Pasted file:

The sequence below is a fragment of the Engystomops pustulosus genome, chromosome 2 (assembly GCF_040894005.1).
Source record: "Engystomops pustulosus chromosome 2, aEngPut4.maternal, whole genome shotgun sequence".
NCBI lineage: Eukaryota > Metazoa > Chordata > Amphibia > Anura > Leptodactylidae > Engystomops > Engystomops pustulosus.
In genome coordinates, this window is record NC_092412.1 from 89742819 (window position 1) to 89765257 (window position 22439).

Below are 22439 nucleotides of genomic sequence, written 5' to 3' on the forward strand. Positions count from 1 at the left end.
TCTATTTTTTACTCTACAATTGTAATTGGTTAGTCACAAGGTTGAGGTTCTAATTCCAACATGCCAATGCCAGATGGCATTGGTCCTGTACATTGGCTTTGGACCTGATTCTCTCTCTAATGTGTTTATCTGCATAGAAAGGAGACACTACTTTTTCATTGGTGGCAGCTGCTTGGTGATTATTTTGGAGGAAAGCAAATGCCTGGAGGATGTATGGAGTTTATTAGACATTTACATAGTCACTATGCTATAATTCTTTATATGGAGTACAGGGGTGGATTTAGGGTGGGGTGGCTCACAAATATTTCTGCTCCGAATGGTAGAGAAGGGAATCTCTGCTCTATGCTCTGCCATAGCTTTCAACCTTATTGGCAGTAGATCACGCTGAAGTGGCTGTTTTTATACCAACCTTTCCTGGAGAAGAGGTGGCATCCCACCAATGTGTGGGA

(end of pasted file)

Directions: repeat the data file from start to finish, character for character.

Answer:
The sequence below is a fragment of the Engystomops pustulosus genome, chromosome 2 (assembly GCF_040894005.1).
Source record: "Engystomops pustulosus chromosome 2, aEngPut4.maternal, whole genome shotgun sequence".
NCBI lineage: Eukaryota > Metazoa > Chordata > Amphibia > Anura > Leptodactylidae > Engystomops > Engystomops pustulosus.
In genome coordinates, this window is record NC_092412.1 from 89742819 (window position 1) to 89765257 (window position 22439).

Below are 22439 nucleotides of genomic sequence, written 5' to 3' on the forward strand. Positions count from 1 at the left end.
TCTATTTTTTACTCTACAATTGTAATTGGTTAGTCACAAGGTTGAGGTTCTAATTCCAACATGCCAATGCCAGATGGCATTGGTCCTGTACATTGGCTTTGGACCTGATTCTCTCTCTAATGTGTTTATCTGCATAGAAAGGAGACACTACTTTTTCATTGGTGGCAGCTGCTTGGTGATTATTTTGGAGGAAAGCAAATGCCTGGAGGATGTATGGAGTTTATTAGACATTTACATAGTCACTATGCTATAATTCTTTATATGGAGTACAGGGGTGGATTTAGGGTGGGGTGGCTCACAAATATTTCTGCTCCGAATGGTAGAGAAGGGAATCTCTGCTCTATGCTCTGCCATAGCTTTCAACCTTATTGGCAGTAGATCACGCTGAAGTGGCTGTTTTTATACCAACCTTTCCTGGAGAAGAGGTGGCATCCCACCAATGTGTGGGA